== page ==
As Peter Gammons has explained, MLB's business model depends on having a city like Montreal to "blackmail" all other MLB cities with...and Denis Coderre couldn't play more perfectly into the league's hand:
MLB's leveraging is well-documented, including in a 2015 book by Frank Morsani, "Betrayed by Baseball." Morsani writes how the league repeatedly mislead/lied to him in efforts to advance its own interests and get new stadiums built in existing markets. Obviously, it worked.Manfred: MLB working w/MTL in case "some club gets to point where its impossible to get MLB-quality facility built." https://t.co/BfBjfeoKyB— Shadow of Stadium (@StadiumShadow) April 3, 2016
But for a deeper dive into MLB strategy, I turn to a 2010 article in the Harvard Journal of Sports & Entertainment Law, which also documents how MLB leveraged its anti-trust exemption into billions of dollars worth of publicly-funded stadiums.
The whole thing is worth a read, but one citation worth highlighting includes a passage from Mark Rosentraub's "Major League Losers: The Real Cost of Sports and Who's Paying for It":
Like any business, professional sports teams can increase their profits if they reduce or eliminate competition. Most businesses must accomplish this objective by producing the best possible product at the lowest price. The professional sports leagues, however, have been able to establish a protected environment and eliminate competition while maintaining the illusion of a free market. All the professional sports leagues are, in reality, cartels or private business associations insulated from the competitive pressures of a free market. These cartels control the number of teams that exist, allowing association members to extract subsidies and welfare from state and local governments that want one of the controlled franchises located within their borders.In short, even if Stu Sternberg wanted to move to Montreal or sell to investors there, the league must sign off on it too. And even if Montreal wants to fund a new franchise, it doesn't mean squat unless MLB wants to risk feeding more hungry mouths through revenue sharing.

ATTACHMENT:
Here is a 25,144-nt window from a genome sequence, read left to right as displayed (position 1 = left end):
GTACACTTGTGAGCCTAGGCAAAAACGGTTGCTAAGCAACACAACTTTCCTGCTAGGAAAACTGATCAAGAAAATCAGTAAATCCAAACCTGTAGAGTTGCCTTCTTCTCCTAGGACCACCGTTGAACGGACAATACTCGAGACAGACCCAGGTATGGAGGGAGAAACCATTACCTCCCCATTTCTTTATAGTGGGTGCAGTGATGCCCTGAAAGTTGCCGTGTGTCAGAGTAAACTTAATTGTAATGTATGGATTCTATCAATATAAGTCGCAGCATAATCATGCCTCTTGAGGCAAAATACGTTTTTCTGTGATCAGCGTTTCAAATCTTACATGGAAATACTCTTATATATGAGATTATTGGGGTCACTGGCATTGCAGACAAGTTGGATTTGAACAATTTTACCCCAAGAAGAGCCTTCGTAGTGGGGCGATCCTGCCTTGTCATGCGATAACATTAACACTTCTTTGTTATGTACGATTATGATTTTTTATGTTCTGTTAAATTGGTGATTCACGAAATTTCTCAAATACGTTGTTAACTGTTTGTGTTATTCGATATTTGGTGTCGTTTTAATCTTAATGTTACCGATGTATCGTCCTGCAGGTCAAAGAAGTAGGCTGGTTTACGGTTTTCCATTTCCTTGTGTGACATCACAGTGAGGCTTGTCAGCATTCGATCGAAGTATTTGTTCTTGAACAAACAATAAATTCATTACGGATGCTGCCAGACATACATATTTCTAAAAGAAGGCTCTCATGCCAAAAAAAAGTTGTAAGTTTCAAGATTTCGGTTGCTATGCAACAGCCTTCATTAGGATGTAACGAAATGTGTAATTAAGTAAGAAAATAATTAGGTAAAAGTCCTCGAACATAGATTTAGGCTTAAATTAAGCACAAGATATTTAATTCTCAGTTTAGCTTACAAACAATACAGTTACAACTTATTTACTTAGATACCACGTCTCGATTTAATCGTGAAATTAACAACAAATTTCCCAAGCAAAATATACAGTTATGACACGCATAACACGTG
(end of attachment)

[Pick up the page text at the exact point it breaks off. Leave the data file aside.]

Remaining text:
Then there's this excerpt from noted economist Andrew Zimbalist, written in 2003 for the Brookings Institution:
Don't you see it, Montreal fans? MLB loves you for the time and money you're willing to invest...in getting new publicly-funded stadiums built here in the U.S.
Baseball’s monopoly allows it to restrict artificially the number of franchises and to dally with cities that have no team—to hold out to them the elusive promise of a franchise, pressuring existing host cities to build new stadiums or otherwise do MLB's bidding. As a consequence, cities and states compete against each other, leading to exorbitant stadium-financing packages and sweetheart leases. Cities have attempted on their own to include lease provisions that deter team relocation and provide a more equitable sharing of the facility returns. But usually only the largest cities have sufficient bargaining leverage to accomplish even part of these aims.
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